Consider, for example, the roller coaster of Iran sanctions that U.S. European allies have ridden on. Before and during nuclear negotiations, the message from Washington was European governments and companies should cease most business ties with Iran. Once the Joint Comprehensive Plan of Action (JCPOA) took effect, the Obama administration observed that Tehran must discern tangible benefits from the agreement and urged Europe to forge commercial ties with Iran. Enter Trump, who reimposed sanctions and implored Europeans—so recently told to facilitate trade with Iran—to cease and desist. Now, with the likelihood of U.S. reentry into the JCPOA, it’s easy to imagine reversing course one more time. But the roller coaster is not yet back in the station; if there is a Republican president who, in less than four years, wishes to sanction Iran, European allies will be in the front car for a return trip. Such lurching invites weariness, hedging, and cynicism among the United States’ friends.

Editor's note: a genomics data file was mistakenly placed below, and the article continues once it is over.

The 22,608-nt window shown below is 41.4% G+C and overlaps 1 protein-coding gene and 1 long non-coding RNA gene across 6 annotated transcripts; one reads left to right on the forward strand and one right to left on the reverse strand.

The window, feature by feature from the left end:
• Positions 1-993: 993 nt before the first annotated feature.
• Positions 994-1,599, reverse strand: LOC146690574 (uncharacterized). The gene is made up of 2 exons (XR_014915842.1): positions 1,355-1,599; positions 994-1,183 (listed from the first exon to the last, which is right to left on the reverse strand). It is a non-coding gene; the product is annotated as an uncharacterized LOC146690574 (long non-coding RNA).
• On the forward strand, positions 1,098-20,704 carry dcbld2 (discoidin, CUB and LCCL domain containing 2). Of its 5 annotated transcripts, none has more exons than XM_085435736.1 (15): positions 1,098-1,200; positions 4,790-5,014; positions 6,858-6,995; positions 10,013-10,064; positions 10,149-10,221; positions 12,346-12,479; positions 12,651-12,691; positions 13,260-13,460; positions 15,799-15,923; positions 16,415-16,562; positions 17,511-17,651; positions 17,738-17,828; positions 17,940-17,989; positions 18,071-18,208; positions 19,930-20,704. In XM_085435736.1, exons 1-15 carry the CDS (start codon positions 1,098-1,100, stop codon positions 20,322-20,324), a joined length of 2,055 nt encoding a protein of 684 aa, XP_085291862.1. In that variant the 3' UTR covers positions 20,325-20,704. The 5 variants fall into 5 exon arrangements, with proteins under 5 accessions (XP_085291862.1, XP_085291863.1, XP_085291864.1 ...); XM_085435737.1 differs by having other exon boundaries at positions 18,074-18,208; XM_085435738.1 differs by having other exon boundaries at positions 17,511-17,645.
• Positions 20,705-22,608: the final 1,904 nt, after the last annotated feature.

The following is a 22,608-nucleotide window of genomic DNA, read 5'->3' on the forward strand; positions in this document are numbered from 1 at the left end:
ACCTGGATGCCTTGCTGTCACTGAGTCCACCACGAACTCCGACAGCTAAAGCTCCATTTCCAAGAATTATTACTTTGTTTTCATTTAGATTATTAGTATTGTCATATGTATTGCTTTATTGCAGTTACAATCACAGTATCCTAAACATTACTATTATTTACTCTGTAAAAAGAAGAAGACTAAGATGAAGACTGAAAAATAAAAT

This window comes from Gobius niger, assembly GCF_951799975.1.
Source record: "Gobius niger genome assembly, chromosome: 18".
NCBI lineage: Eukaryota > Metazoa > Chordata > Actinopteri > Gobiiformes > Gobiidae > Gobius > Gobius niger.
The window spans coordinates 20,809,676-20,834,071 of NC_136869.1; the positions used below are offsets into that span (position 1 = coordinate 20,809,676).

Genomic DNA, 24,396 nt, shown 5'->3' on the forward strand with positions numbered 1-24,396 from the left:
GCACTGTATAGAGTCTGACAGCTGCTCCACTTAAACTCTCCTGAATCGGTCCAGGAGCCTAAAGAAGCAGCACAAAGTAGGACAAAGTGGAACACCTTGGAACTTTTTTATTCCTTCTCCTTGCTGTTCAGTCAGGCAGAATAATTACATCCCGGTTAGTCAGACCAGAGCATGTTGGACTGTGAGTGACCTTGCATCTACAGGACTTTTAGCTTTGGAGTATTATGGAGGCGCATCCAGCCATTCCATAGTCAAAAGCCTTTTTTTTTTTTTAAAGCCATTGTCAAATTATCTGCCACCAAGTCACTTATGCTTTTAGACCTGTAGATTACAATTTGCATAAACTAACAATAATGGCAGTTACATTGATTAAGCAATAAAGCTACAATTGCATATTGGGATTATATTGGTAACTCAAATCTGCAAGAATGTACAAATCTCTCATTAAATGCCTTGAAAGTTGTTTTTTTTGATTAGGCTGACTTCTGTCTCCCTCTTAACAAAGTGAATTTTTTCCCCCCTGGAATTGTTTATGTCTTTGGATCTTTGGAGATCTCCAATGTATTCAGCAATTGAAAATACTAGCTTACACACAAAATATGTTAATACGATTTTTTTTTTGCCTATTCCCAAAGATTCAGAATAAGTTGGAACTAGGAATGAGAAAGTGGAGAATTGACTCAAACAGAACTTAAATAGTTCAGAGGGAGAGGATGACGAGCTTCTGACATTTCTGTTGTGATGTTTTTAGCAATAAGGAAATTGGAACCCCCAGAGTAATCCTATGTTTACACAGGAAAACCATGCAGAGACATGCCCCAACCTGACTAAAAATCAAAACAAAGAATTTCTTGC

Messy relationships are nothing new in foreign policy, of course, and no alliance is ever free from complications. Some of the toughest disputes—think trade battles with Japan in the 1980s or the transatlantic fight over the 2003 Iraq War—have involved the United States’ closest friends. Setting a new tone, as Biden is doing now, helps manage them. The key is to make sure potentially divisive policies do not overwhelm unifying rhetoric and sentiment.

George Shultz, former U.S. secretary of state who passed away in February, famously referred to the diplomat’s task of “tending the garden”—building relationships of trust over time with key counterparts. Less often cited is what he observed that tending entails. “Any good gardener knows,” Shultz said, “you have to clear the weeds out right away.” Identify potential problems early, eliminate what you can, manage what you can’t, and by all means keep them from strangling the greater good in alliance relationships.

As allies grow accustomed to Biden’s welcome new tone and policies, the weeds—protectionist moves, a complicated China approach, pressure on the human rights agenda, doubts about U.S. consistency, and more—will look taller. The new team should start tending to them now.

Richard Fontaine is the chief executive officer of the Center for a New American Security. He worked on the National Security Council staff and at the State Department during the George W. Bush administration. Twitter: @RHFontaine